In some ways, The Balustrade Ensemble is a bit of a seriously fringe supergroup. Just about every single contributor to Capsules has not only released solo work, but also collaborated with a slew of other artists as well. Wendy Allen has done vocals for Howard Hello, Court And Spark, and others, while Liam Singer has released a solo album and performed on a variety of different albums. Scott Solter has released a couple different solo albums and done production work for a lot of different artists, and several of the aforementioned artists also play in a group called Boxharp.
Coming together on this release that they describe as "steampunk ambient" (which sort of embraces a love of antiquated and mechanical devices to create their sound), The Balustrade Ensemble create semi-spooky parlor music that is centered around regular instruments like guitar, piano, and cello, but is also adorned by junk-shop sounding percussion, toy instruments, pedal steel, and a batch of digital processing. Equal parts smokey, murky, delicate, and haunting, it's an odd little ambient release that sounds similar to a lot of different things without sounding much like anything at all.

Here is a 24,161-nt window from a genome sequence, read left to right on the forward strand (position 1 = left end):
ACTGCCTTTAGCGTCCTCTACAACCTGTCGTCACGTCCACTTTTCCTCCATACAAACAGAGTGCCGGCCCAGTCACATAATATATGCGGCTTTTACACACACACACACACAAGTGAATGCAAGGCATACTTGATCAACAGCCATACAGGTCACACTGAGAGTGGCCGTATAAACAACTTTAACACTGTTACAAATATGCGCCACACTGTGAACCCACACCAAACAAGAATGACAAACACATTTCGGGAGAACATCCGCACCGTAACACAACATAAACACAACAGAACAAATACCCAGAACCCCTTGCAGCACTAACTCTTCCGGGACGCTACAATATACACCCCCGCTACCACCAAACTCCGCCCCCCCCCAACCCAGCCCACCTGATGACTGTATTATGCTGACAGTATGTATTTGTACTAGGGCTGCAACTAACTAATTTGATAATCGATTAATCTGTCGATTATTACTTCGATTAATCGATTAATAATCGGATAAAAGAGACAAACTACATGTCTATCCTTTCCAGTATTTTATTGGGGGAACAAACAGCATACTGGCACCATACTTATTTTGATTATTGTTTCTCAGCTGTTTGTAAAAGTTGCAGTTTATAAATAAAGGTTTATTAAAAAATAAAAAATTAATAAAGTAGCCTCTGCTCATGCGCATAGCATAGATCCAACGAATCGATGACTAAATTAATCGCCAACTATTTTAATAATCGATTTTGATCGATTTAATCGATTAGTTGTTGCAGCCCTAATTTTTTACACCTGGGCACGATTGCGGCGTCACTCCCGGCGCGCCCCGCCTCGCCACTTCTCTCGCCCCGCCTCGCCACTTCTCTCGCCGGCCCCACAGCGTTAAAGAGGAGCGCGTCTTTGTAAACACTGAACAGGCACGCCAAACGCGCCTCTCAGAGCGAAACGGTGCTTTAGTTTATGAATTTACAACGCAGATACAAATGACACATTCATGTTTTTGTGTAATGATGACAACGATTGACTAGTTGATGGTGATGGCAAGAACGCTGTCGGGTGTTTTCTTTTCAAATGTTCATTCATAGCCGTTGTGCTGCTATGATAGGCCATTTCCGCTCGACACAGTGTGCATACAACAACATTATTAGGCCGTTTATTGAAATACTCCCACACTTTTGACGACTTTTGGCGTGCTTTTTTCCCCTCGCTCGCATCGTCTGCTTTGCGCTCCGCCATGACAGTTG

"Glorianders" opens the release, and just about the time that the almost operatic vocals of Allen seem like they're going to be a bit much, they get hit with processing and swirled in alongside some brittle guitar granulation and other swimming sounds. Eventually, the track breaks free into a more open space, allowing some acoustic guitar to breath out some picked notes, but it again gets overtaken with a cloud of panning sounds before moving onto the next piece. Both "The Drowning Calm" and "Tangle In Delirium" work with similar sound sources and are spit out the other side in a somewhat like-minded manner, with watery processing and stuttering instrumentation creating warm baths of sound that are sometimes accentuated with ghostly vocals and other instrumental (piano, pedal steel) flourishes.
With often very strong melodies, the sheer amount of filtering on the instrumentation is sometimes frustrating (and feels a bit antagonistic even), as there's rarely a moment where a single performance is allowed to simply play through. When it does (as on "Incarnadine" and "Szól A Zene"), the result is incandescent, while still keeping the same curio-shop feel that the full album breathes with. Lovely at times and a little frustrating in others, Capsules is a unique little release that should appeal to fans of Type Records and other eerie ambient music.